Engaging with and Attracting Early Talent into Social Care is Essential for Succession Planning
It is estimated that 24% of all social care workers are aged over 55 and will retire gradually over the next ten years, creating around 320,000 job vacancies within the care industry. One way for care organisations to tackle this issue before it becomes a serious crisis, is to attract young people into vacant job roles.
Care organisations need to acknowledge the benefits of attracting young people earlier. This includes promoting the exciting career options available with the sector, as well as engaging with young people much earlier on in the decision-making process. There are currently an estimated 760,000 young people (16 to 24 years) not in employment, education or training (NEET) - couldn’t some of these fill the current 110,000 vacancies in the care sector?
So, what can care organisations do to attract this young audience?
Be innovative in your recruitment strategy Employers need to consider different ways to interest this age group. Different aspects of the job will appeal more to a younger workforce, so it is important to tailor job adverts and recruitment strategies to attract younger candidates.
Try introducing social media advertising and develop relationships with local schools and colleges. You can do this by giving assembly talks and hosting stands at careers fairs, all of which can be a great way to interact directly with potential employees. Try using your young employees to act as ambassadors and showcase how rewarding and successful a career in care can be.
Changing application processes to suit a younger target is also advisable. Make applications simple to fill out and send off – limiting time-consuming forms which need posting. Consider changing the language used in your adverts to attract 16-24-year olds – make it less-formal and consider listing desired skills rather than qualifications so that it removes any barriers to allow a wider candidate pool.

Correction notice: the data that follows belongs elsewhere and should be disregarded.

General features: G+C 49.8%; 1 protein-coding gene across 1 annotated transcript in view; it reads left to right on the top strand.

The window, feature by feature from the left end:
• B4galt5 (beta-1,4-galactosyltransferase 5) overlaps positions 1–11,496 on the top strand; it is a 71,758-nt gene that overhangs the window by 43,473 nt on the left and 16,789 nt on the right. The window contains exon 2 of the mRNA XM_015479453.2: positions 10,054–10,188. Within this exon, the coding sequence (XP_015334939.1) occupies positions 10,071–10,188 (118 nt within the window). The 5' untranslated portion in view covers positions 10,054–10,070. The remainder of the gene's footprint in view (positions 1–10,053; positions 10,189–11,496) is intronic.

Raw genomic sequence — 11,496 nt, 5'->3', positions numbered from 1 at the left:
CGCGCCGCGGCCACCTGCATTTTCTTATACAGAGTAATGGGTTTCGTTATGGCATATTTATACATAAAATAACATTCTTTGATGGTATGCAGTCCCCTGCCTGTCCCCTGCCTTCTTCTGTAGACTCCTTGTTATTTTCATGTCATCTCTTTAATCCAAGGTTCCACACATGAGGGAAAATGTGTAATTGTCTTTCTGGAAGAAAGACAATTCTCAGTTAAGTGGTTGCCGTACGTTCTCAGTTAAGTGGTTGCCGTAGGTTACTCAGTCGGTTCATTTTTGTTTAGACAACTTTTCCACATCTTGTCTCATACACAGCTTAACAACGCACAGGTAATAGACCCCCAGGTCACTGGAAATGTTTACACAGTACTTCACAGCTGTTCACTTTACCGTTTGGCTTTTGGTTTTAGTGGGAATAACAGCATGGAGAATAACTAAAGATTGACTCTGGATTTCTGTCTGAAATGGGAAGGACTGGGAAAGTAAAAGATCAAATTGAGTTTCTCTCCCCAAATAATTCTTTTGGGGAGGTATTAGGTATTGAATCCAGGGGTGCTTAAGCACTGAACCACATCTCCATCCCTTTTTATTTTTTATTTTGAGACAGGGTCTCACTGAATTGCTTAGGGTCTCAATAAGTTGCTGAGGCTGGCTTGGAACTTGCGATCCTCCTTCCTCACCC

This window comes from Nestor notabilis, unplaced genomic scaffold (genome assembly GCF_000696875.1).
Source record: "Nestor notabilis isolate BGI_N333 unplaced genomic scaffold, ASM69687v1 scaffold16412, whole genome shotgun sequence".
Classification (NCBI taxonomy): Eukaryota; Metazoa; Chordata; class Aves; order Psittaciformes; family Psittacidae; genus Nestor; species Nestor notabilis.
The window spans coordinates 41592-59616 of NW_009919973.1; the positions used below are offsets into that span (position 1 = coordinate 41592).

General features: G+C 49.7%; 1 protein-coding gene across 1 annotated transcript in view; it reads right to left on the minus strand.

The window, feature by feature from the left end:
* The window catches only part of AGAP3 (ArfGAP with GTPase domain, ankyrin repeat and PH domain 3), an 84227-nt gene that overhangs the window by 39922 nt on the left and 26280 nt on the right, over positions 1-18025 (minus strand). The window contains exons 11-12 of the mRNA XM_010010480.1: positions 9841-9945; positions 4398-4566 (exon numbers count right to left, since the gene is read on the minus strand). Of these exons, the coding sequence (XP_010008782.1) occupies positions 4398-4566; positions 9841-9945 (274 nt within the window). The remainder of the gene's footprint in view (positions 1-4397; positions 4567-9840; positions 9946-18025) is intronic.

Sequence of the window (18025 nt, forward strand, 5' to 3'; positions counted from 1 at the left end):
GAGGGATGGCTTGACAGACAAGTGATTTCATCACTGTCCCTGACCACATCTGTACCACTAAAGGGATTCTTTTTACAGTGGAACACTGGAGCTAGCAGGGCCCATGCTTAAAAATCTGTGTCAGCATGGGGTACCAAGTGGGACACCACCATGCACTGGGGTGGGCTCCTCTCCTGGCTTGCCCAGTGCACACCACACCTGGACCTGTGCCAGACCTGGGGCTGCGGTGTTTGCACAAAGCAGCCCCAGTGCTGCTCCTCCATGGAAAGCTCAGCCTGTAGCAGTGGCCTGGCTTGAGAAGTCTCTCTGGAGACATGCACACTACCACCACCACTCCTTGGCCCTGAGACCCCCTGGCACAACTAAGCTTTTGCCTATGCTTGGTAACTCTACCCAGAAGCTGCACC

Use ‘values-based recruitment’ in your hiring process
Values-based recruitment (VBR) takes a holistic approach to the hiring process and helps employers to find the right candidates with the right skills for the role who will provide a high level of care. Research completed by Skills for Care found that on average employee turnover was 5.6% lower for employers using a values-based approach to recruitment, compared to the traditional approach. VBR allows employers to assess the values, behaviours and attitudes of a candidate, rather than having the necessary qualifications and/or direct work experience. The staff you want to hire should be compassionate, responsible and empathetic. Interview questions should ask candidates to give examples of ways their personality and behaviour reflects these skills; this could include caring for a relative or friend, volunteering for a local charity etc. Although it does take more effort to begin with, there are many benefits to switching to this type of recruitment strategy. It has a positive impact on staff retention, as well as improving the quality of care within a care organisation.
Work with local schools and colleges
Children and teenagers need to be made aware of a career to aspire to work in that particular industry. If organisations aren’t reaching out to young children promoting different career paths, they may not hear about these opportunities until it’s too late. Care organisations are approaching young people of school-leaver or university age, but by this time many have already decided on their immediate future. If the sector wants to see an increase in the number of 16-24-year olds applying for roles, we must focus on educating the future generation on the options available in social care before they have made their decisions. Many Health and Social Care college courses require students to complete a minimum number of hours work experience within a social care setting before qualifying. Build bridges with local schools and colleges creating mutually beneficial relationships; these could be your future employees!